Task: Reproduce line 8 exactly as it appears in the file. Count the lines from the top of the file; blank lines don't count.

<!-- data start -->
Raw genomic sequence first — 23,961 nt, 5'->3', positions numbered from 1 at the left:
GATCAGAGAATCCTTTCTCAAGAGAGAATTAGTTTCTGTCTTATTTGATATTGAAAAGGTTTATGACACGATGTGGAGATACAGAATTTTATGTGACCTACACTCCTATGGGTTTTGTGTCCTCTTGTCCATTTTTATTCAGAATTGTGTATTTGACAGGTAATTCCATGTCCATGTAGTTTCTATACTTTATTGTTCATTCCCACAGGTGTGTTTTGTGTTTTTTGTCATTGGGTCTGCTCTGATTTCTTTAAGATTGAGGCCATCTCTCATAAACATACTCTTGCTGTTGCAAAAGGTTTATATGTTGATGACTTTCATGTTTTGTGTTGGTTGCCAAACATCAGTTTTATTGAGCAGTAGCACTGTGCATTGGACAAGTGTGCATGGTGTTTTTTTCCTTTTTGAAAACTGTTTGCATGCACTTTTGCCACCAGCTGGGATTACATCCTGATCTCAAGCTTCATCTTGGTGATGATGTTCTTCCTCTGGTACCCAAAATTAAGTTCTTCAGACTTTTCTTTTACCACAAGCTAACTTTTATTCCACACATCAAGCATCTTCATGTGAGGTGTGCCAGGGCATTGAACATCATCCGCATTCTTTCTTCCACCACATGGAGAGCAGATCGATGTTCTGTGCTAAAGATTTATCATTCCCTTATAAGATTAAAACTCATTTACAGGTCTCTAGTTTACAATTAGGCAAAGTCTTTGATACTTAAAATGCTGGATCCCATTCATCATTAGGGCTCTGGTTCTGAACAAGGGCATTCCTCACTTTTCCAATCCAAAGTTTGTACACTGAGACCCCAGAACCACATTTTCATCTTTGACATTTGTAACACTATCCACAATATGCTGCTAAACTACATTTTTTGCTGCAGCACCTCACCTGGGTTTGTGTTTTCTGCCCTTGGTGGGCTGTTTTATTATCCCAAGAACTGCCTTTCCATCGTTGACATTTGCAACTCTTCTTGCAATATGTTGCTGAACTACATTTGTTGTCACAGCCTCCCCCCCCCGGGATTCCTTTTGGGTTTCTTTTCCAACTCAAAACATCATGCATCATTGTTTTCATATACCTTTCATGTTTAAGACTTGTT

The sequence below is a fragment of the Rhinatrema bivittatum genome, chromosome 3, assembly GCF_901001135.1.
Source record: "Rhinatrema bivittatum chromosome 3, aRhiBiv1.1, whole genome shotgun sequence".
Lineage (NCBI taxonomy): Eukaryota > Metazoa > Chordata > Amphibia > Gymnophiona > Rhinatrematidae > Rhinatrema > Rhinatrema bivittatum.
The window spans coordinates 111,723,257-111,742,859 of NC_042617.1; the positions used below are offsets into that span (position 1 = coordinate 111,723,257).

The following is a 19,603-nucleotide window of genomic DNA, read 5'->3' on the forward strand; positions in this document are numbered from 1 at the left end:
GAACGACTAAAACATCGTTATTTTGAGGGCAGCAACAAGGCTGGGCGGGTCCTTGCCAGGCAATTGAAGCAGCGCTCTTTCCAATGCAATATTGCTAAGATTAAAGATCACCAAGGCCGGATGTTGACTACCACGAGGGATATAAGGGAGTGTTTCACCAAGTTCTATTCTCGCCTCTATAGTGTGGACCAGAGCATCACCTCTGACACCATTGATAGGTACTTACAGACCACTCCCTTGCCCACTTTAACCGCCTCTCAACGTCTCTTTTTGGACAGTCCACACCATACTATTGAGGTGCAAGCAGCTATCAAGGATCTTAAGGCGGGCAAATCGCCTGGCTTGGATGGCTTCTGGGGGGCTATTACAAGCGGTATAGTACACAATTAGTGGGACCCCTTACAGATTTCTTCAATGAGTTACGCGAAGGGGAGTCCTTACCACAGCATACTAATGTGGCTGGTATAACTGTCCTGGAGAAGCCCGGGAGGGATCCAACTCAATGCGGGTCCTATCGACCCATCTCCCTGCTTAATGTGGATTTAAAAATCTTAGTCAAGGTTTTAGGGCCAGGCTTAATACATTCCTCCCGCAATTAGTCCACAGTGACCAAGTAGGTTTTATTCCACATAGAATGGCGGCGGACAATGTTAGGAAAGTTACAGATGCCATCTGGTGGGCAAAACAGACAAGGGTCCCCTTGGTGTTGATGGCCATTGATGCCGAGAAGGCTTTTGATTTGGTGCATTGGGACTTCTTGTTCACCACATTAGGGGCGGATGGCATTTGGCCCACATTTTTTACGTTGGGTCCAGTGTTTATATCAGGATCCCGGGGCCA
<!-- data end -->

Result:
GAACGACTAAAACATCGTTATTTTGAGGGCAGCAACAAGGCTGGGCGGGTCCTTGCCAGGCAATTGAAGCAGCGCTCTTTCCAATGCAATATTGCTAAGATTAAAGATCACCAAGGCCGGATGTTGACTACCACGAGGGATATAAGGGAGTGTTTCACCAAGTTCTATTCTCGCCTCTATAGTGTGGACCAGAGCATCACCTCTGACACCATTGATAGGTACTTACAGACCACTCCCTTGCCCACTTTAACCGCCTCTCAACGTCTCTTTTTGGACAGTCCACACCATACTATTGAGGTGCAAGCAGCTATCAAGGATCTTAAGGCGGGCAAATCGCCTGGCTTGGATGGCTTCTGGGGGGCTATTACAAGCGGTATAGTACACAATTAGTGGGACCCCTTACAGATTTCTTCAATGAGTTACGCGAAGGGGAGTCCTTACCACAGCATACTAATGTGGCTGGTATAACTGTCCTGGAGAAGCCCGGGAGGGATCCAACTCAATGCGGGTCCTATCGACCCATCTCCCTGCTTAATGTGGATTTAAAAATCTTAGTCAAGGTTTTAGGGCCAGGCTTAATACATTCCTCCCGCAATTAGTCCACAGTGACCAAGTAGGTTTTATTCCACATAGAATGGCGGCGGACAATGTTAGGAAAGTTACAGATGCCATCTGGTGGGCAAAACAGACAAGGGTCCCCTTGGTGTTGATGGCCATTGATGCCGAGAAGGCTTTTGATTTGGTGCATTGGGACTTCTTGTTCACCACATTAGGGGCGGATGGCATTTGGCCCACATTTTTTACGTTGGGTCCAGTGTTTATATCAGGATCCCGGGGCCA